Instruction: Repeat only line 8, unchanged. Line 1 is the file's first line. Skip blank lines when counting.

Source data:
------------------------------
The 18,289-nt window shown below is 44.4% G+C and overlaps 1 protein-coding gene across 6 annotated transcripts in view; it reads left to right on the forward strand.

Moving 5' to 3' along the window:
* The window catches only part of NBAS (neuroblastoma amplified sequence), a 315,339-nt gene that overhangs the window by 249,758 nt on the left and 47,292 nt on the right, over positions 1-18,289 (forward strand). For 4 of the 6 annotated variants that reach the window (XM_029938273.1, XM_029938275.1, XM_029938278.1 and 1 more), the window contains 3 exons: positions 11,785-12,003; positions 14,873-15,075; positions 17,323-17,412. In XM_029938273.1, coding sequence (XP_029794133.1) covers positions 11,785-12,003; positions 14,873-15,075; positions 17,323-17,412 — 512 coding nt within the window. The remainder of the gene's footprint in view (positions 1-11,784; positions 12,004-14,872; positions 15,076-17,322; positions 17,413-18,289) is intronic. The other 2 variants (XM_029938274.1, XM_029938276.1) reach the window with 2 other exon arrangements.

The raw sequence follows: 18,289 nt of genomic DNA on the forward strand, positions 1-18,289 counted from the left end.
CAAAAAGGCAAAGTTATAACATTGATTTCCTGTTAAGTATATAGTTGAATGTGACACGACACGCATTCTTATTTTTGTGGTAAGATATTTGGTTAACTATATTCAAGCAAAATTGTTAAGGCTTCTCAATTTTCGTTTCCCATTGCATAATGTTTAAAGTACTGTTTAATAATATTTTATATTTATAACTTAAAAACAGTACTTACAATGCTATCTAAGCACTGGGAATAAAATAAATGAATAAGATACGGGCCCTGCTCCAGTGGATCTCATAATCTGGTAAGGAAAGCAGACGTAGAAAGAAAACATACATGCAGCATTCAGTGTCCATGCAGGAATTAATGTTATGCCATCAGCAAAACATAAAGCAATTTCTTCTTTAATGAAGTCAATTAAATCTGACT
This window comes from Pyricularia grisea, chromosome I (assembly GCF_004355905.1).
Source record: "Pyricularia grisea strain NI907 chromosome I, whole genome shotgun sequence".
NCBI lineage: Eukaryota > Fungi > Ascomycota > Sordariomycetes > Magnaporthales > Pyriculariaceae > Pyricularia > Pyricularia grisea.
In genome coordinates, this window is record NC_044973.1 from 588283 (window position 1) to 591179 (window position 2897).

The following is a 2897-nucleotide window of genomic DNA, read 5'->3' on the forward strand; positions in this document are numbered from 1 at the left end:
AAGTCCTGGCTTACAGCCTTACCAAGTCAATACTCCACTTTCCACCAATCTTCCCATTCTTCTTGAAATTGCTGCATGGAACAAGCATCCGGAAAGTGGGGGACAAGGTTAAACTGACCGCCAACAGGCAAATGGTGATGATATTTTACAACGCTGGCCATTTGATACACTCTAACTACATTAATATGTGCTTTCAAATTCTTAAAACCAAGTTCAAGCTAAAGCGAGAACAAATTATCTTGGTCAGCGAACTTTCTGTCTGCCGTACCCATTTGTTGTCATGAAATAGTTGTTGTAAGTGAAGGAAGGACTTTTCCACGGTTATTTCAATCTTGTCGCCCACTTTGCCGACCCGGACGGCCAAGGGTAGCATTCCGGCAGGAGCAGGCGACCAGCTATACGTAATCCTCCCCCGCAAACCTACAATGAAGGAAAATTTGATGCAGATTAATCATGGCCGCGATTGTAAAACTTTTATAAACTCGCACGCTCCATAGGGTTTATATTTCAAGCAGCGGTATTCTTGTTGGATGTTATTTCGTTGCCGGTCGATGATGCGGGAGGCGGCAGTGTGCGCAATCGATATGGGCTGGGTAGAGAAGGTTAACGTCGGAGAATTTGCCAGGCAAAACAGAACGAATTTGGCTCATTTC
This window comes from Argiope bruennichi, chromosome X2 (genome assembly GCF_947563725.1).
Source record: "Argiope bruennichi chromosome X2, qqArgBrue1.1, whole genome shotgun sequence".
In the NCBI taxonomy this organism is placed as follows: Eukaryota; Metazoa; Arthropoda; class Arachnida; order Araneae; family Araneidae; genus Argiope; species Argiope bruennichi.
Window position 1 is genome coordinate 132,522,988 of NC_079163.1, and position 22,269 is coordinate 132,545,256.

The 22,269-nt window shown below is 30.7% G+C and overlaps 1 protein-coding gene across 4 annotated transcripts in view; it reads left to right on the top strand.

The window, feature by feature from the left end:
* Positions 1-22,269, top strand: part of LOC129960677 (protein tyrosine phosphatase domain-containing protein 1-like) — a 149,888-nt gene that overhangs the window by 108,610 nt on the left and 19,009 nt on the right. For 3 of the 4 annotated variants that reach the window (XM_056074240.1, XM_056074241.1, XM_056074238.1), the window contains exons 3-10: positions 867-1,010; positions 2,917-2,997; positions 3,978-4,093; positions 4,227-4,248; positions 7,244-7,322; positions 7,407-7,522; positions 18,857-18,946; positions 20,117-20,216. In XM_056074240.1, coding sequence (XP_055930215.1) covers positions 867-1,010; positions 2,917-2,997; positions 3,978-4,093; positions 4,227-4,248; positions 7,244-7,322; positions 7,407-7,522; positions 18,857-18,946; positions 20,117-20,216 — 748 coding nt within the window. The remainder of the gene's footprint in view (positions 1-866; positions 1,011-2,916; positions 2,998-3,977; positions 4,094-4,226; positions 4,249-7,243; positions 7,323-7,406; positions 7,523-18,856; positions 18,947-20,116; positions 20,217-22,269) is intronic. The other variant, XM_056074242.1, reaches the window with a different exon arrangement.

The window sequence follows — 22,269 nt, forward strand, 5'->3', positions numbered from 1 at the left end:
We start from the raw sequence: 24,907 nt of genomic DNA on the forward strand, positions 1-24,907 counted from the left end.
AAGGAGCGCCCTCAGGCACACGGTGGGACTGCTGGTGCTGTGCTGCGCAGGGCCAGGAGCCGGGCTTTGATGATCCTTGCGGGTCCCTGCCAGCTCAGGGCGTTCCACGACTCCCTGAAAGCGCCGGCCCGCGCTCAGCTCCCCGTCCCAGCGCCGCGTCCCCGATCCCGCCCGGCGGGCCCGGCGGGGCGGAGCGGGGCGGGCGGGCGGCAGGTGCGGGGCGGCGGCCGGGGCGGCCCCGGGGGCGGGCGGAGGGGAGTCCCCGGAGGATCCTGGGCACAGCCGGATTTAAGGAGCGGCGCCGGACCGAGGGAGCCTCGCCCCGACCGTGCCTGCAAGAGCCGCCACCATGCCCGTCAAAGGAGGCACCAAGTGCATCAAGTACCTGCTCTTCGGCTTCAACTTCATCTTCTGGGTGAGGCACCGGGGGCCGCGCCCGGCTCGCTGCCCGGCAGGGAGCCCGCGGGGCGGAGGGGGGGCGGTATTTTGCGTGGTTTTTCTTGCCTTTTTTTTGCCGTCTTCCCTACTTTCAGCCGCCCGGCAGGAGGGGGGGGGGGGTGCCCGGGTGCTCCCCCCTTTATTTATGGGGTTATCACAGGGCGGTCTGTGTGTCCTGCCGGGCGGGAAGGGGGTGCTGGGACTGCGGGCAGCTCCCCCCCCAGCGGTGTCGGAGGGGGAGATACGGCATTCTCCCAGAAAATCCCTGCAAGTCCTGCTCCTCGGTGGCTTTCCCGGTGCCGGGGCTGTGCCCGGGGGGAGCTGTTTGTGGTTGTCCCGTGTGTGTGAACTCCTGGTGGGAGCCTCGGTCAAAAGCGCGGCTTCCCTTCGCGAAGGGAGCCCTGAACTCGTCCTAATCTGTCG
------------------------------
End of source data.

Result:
NCBI lineage: Eukaryota > Fungi > Ascomycota > Sordariomycetes > Magnaporthales > Pyriculariaceae > Pyricularia > Pyricularia grisea.